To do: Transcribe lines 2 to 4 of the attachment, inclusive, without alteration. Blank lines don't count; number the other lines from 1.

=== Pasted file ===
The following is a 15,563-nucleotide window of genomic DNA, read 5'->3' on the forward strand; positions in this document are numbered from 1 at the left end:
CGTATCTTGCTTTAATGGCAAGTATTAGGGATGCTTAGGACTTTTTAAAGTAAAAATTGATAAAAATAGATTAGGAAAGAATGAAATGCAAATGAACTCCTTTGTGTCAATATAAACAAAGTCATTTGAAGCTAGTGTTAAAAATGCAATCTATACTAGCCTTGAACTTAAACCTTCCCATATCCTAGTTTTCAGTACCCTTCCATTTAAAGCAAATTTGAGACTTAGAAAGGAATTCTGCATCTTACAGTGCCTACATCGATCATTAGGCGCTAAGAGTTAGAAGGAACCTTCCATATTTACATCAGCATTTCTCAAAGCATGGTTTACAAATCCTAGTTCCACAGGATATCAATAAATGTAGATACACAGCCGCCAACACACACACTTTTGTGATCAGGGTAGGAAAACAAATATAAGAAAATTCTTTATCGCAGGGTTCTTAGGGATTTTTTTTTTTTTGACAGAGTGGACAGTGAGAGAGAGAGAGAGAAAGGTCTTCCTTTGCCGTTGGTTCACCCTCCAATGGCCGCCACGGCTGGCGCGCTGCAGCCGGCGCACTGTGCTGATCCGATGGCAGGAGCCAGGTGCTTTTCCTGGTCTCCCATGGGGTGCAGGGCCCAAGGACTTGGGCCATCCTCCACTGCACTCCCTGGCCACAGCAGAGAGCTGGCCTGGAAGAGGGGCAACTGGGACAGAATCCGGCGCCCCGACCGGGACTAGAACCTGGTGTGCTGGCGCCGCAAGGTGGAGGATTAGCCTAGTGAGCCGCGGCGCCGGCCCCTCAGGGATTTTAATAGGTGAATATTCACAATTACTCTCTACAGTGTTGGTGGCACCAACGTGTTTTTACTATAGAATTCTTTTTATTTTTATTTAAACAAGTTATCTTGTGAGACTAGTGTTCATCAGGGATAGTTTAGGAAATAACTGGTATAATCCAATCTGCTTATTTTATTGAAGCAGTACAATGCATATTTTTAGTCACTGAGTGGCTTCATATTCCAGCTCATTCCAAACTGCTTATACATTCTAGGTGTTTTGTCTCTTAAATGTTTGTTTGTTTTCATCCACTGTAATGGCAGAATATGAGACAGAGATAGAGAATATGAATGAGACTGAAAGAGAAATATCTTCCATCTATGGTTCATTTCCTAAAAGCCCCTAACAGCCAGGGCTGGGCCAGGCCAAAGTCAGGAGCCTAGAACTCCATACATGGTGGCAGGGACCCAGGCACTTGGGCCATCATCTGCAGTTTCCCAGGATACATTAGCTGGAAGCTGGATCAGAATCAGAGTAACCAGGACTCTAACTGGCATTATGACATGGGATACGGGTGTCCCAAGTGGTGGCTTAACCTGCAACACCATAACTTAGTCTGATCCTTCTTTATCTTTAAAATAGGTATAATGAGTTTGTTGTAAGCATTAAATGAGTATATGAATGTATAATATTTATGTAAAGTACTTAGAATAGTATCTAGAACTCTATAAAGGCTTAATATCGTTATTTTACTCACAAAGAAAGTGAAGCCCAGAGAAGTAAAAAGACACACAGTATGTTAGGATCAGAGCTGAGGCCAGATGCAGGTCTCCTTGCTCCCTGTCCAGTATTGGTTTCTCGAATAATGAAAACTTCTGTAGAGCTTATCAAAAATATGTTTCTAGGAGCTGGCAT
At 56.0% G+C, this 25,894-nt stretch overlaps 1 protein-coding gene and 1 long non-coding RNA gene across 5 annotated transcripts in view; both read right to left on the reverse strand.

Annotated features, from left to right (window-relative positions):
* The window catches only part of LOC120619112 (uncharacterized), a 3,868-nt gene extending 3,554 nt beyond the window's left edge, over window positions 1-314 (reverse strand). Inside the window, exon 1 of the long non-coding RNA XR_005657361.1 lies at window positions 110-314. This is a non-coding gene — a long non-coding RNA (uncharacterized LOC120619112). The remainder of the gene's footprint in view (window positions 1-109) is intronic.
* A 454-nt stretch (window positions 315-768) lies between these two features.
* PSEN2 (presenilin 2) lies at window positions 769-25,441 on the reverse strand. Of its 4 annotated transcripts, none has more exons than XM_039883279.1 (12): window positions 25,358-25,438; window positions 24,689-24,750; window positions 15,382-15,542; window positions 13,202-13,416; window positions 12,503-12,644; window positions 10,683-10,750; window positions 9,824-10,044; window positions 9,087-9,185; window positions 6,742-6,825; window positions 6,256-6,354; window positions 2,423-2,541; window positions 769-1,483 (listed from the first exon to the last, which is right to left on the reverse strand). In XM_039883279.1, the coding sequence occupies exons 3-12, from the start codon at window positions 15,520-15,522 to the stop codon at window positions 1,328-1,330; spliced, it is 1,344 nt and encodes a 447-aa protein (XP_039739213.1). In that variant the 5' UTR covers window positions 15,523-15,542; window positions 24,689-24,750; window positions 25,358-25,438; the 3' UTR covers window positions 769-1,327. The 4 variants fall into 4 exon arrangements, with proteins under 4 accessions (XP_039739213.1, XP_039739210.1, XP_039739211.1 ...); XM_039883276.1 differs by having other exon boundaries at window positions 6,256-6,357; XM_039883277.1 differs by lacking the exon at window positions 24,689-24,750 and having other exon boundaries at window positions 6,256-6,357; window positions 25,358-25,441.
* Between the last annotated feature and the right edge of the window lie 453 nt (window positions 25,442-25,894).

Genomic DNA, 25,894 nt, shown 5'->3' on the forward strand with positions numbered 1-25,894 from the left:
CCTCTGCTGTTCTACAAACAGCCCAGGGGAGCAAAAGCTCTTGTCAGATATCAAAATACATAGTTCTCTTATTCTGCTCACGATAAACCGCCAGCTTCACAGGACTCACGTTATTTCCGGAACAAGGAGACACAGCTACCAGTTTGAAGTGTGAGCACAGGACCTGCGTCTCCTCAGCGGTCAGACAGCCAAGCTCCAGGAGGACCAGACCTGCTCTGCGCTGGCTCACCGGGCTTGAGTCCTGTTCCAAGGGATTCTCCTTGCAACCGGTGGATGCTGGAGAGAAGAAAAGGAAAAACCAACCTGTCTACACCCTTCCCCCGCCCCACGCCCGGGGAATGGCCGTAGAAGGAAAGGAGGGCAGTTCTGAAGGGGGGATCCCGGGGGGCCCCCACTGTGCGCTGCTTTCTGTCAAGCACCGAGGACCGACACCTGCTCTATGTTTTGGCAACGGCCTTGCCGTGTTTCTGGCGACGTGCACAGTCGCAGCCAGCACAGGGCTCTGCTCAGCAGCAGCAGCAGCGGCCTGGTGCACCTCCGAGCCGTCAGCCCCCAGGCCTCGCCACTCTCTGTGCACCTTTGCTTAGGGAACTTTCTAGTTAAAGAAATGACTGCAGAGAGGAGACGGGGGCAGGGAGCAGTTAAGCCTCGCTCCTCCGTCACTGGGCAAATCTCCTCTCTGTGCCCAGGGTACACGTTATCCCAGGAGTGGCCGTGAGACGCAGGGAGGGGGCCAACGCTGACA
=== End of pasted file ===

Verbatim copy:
CGTATCTTGCTTTAATGGCAAGTATTAGGGATGCTTAGGACTTTTTAAAGTAAAAATTGATAAAAATAGATTAGGAAAGAATGAAATGCAAATGAACTCCTTTGTGTCAATATAAACAAAGTCATTTGAAGCTAGTGTTAAAAATGCAATCTATACTAGCCTTGAACTTAAACCTTCCCATATCCTAGTTTTCAGTACCCTTCCATTTAAAGCAAATTTGAGACTTAGAAAGGAATTCTGCATCTTACAGTGCCTACATCGATCATTAGGCGCTAAGAGTTAGAAGGAACCTTCCATATTTACATCAGCATTTCTCAAAGCATGGTTTACAAATCCTAGTTCCACAGGATATCAATAAATGTAGATACACAGCCGCCAACACACACACTTTTGTGATCAGGGTAGGAAAACAAATATAAGAAAATTCTTTATCGCAGGGTTCTTAGGGATTTTTTTTTTTTTGACAGAGTGGACAGTGAGAGAGAGAGAGAGAAAGGTCTTCCTTTGCCGTTGGTTCACCCTCCAATGGCCGCCACGGCTGGCGCGCTGCAGCCGGCGCACTGTGCTGATCCGATGGCAGGAGCCAGGTGCTTTTCCTGGTCTCCCATGGGGTGCAGGGCCCAAGGACTTGGGCCATCCTCCACTGCACTCCCTGGCCACAGCAGAGAGCTGGCCTGGAAGAGGGGCAACTGGGACAGAATCCGGCGCCCCGACCGGGACTAGAACCTGGTGTGCTGGCGCCGCAAGGTGGAGGATTAGCCTAGTGAGCCGCGGCGCCGGCCCCTCAGGGATTTTAATAGGTGAATATTCACAATTACTCTCTACAGTGTTGGTGGCACCAACGTGTTTTTACTATAGAATTCTTTTTATTTTTATTTAAACAAGTTATCTTGTGAGACTAGTGTTCATCAGGGATAGTTTAGGAAATAACTGGTATAATCCAATCTGCTTATTTTATTGAAGCAGTACAATGCATATTTTTAGTCACTGAGTGGCTTCATATTCCAGCTCATTCCAAACTGCTTATACATTCTAGGTGTTTTGTCTCTTAAATGTTTGTTTGTTTTCATCCACTGTAATGGCAGAATATGAGACAGAGATAGAGAATATGAATGAGACTGAAAGAGAAATATCTTCCATCTATGGTTCATTTCCTAAAAGCCCCTAACAGCCAGGGCTGGGCCAGGCCAAAGTCAGGAGCCTAGAACTCCATACATGGTGGCAGGGACCCAGGCACTTGGGCCATCATCTGCAGTTTCCCAGGATACATTAGCTGGAAGCTGGATCAGAATCAGAGTAACCAGGACTCTAACTGGCATTATGACATGGGATACGGGTGTCCCAAGTGGTGGCTTAACCTGCAACACCATAACTTAGTCTGATCCTTCTTTATCTTTAAAATAGGTATAATGAGTTTGTTGTAAGCATTAAATGAGTATATGAATGTATAATATTTATGTAAAGTACTTAGAATAGTATCTAGAACTCTATAAAGGCTTAATATCGTTATTTTACTCACAAAGAAAGTGAAGCCCAGAGAAGTAAAAAGACACACAGTATGTTAGGATCAGAGCTGAGGCCAGATGCAGGTCTCCTTGCTCCCTGTCCAGTATTGGTTTCTCGAATAATGAAAACTTCTGTAGAGCTTATCAAAAATATGTTTCTAGGAGCTGGCAT
At 56.0% G+C, this 25,894-nt stretch overlaps 1 protein-coding gene and 1 long non-coding RNA gene across 5 annotated transcripts in view; both read right to left on the reverse strand.

Annotated features, from left to right (window-relative positions):